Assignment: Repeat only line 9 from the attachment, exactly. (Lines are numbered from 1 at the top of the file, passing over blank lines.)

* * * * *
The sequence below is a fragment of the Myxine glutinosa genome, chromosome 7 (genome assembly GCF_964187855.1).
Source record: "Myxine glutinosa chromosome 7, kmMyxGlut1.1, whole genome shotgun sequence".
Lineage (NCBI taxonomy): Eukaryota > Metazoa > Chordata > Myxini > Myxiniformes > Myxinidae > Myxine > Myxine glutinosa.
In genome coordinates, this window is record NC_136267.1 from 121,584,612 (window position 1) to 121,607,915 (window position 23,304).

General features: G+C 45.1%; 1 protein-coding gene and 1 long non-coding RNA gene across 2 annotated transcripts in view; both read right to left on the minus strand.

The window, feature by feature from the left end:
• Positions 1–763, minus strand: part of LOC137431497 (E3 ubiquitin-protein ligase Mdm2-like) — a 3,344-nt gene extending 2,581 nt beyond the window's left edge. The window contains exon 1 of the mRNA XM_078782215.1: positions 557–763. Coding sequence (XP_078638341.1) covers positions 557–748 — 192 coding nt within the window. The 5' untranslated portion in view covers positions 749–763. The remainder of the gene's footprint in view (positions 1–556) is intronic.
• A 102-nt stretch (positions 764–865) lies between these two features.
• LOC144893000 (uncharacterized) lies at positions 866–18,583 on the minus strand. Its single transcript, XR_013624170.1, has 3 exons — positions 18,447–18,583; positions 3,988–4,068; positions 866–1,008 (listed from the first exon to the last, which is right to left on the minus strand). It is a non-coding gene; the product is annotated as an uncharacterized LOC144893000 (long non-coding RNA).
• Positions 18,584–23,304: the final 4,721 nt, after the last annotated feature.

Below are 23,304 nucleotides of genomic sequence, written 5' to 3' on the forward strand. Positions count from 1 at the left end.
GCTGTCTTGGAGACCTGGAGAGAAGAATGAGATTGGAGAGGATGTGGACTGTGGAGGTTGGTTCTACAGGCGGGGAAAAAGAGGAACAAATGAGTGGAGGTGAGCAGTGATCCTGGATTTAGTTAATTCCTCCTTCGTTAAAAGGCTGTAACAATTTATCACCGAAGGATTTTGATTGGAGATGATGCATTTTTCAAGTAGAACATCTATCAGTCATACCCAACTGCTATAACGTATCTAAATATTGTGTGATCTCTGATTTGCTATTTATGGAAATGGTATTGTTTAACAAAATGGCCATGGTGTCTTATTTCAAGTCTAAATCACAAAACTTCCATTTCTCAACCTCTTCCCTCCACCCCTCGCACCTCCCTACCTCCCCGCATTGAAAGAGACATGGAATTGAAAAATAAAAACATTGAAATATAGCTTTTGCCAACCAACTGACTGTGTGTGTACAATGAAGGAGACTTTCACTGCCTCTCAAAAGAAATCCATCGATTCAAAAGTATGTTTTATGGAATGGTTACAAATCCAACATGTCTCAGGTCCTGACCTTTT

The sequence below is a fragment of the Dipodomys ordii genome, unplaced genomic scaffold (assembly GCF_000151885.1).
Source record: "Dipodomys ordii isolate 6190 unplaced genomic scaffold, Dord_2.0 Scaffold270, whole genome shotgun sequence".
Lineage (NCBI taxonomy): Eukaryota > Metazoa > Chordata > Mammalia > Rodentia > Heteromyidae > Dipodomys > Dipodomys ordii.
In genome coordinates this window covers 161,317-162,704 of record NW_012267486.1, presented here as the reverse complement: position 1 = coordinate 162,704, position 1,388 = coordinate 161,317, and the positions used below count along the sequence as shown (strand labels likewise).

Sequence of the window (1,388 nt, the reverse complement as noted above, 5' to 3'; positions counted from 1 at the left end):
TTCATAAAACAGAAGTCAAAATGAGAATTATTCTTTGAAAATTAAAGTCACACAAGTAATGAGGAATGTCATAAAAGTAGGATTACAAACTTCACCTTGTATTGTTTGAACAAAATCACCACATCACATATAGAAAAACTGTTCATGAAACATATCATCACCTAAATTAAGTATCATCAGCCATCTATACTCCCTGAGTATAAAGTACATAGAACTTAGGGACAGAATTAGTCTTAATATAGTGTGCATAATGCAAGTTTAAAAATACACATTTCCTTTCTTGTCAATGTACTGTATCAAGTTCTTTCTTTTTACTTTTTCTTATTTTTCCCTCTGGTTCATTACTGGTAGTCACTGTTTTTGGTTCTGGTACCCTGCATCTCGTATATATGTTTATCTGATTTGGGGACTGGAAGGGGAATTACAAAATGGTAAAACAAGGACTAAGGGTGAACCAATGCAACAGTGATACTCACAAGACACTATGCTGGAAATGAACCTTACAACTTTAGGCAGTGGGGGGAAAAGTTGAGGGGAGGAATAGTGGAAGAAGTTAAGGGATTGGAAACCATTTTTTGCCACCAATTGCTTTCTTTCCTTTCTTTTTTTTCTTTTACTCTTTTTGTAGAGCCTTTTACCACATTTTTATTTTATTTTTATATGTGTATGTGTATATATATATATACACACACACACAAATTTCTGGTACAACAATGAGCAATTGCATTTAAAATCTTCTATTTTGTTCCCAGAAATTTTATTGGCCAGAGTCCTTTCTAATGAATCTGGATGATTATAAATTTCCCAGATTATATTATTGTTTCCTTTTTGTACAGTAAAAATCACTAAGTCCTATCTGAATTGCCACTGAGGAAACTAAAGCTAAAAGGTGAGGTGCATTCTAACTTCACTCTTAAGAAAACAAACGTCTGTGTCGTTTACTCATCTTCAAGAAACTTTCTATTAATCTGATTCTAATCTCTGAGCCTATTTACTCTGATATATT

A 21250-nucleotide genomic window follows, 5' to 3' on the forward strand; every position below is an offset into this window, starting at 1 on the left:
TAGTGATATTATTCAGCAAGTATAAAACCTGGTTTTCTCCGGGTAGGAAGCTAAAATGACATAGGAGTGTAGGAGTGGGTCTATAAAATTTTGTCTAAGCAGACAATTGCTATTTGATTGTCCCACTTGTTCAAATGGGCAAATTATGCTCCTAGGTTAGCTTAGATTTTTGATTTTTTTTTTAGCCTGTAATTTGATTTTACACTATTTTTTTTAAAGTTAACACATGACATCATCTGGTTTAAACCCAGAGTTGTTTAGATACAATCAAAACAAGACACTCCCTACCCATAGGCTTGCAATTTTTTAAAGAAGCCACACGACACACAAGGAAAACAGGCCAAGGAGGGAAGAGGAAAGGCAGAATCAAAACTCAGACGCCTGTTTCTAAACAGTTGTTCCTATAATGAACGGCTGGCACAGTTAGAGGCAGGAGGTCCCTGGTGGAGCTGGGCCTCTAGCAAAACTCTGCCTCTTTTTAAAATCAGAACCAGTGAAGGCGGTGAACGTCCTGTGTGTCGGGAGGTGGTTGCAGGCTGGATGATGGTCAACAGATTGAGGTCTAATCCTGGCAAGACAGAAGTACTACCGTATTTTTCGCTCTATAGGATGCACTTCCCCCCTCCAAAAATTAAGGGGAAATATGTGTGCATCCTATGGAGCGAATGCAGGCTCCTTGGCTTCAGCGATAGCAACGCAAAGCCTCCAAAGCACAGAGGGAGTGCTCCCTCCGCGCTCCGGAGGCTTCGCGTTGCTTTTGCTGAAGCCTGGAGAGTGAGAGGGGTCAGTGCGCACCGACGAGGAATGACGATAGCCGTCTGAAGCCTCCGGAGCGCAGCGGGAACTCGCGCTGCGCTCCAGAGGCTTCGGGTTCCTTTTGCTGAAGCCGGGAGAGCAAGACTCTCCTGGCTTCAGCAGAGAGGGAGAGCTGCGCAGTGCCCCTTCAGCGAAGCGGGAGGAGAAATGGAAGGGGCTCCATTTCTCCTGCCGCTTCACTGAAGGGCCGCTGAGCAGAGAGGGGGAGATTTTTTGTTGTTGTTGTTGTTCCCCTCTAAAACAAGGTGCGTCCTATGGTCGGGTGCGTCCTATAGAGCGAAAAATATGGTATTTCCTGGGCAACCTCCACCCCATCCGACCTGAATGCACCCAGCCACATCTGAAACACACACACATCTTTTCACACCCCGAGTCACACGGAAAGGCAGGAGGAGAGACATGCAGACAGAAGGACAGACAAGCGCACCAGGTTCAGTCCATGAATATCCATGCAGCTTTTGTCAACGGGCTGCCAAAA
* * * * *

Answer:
• LOC144893000 (uncharacterized) lies at positions 866–18,583 on the minus strand. Its single transcript, XR_013624170.1, has 3 exons — positions 18,447–18,583; positions 3,988–4,068; positions 866–1,008 (listed from the first exon to the last, which is right to left on the minus strand). It is a non-coding gene; the product is annotated as an uncharacterized LOC144893000 (long non-coding RNA).